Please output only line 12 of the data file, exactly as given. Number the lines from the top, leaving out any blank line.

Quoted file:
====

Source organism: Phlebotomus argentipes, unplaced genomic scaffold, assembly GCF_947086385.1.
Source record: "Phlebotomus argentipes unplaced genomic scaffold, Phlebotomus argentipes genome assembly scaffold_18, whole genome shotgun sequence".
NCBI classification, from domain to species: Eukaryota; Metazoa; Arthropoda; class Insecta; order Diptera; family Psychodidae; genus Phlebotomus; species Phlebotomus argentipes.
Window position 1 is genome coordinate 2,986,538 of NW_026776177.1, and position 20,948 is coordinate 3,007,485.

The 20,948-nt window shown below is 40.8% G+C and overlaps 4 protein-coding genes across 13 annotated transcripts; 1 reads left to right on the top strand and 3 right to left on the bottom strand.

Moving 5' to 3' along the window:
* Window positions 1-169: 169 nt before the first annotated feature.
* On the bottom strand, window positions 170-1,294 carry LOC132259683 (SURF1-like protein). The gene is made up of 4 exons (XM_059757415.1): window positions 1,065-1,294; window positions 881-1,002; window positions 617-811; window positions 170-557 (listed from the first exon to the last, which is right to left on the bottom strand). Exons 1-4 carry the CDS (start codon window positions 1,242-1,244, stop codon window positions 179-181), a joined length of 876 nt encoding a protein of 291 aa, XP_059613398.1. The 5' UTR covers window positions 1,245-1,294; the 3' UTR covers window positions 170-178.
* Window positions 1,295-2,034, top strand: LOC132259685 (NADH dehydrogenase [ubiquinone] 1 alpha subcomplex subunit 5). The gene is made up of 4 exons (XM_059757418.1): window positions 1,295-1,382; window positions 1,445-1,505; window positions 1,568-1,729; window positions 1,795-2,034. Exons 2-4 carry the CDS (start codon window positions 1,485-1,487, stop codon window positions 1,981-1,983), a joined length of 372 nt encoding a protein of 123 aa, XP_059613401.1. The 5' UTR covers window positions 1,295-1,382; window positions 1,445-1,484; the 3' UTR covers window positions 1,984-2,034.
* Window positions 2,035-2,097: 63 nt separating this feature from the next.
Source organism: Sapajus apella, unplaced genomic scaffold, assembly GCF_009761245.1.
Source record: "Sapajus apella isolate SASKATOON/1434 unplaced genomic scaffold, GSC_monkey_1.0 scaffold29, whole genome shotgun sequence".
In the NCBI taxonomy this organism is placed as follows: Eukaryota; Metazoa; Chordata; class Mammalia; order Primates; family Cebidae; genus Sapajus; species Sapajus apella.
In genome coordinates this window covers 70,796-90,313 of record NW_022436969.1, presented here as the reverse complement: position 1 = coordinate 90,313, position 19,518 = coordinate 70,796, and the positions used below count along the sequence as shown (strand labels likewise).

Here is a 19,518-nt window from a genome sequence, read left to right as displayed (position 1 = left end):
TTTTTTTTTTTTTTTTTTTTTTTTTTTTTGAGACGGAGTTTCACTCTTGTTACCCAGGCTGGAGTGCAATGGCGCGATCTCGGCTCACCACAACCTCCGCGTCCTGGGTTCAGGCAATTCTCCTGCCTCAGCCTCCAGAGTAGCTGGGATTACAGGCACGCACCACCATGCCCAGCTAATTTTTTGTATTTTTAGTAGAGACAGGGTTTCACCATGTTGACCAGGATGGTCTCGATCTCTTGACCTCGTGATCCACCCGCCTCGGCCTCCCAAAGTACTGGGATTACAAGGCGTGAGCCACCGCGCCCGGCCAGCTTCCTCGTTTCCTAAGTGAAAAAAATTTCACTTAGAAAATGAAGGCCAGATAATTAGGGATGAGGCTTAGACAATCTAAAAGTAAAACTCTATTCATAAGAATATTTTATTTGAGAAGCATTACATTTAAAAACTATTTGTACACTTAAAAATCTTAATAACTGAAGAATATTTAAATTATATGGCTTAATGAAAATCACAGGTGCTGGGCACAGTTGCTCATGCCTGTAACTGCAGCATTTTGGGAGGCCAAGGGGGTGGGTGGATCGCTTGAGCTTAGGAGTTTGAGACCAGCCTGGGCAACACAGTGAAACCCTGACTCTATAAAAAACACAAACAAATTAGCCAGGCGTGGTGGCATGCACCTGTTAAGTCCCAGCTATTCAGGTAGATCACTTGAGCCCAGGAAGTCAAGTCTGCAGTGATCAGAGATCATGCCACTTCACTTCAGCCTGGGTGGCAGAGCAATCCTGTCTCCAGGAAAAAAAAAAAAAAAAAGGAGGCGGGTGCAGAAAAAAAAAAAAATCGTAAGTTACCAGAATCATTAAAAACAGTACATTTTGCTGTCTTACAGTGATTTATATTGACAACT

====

Source record: "Sapajus apella isolate SASKATOON/1434 unplaced genomic scaffold, GSC_monkey_1.0 scaffold29, whole genome shotgun sequence".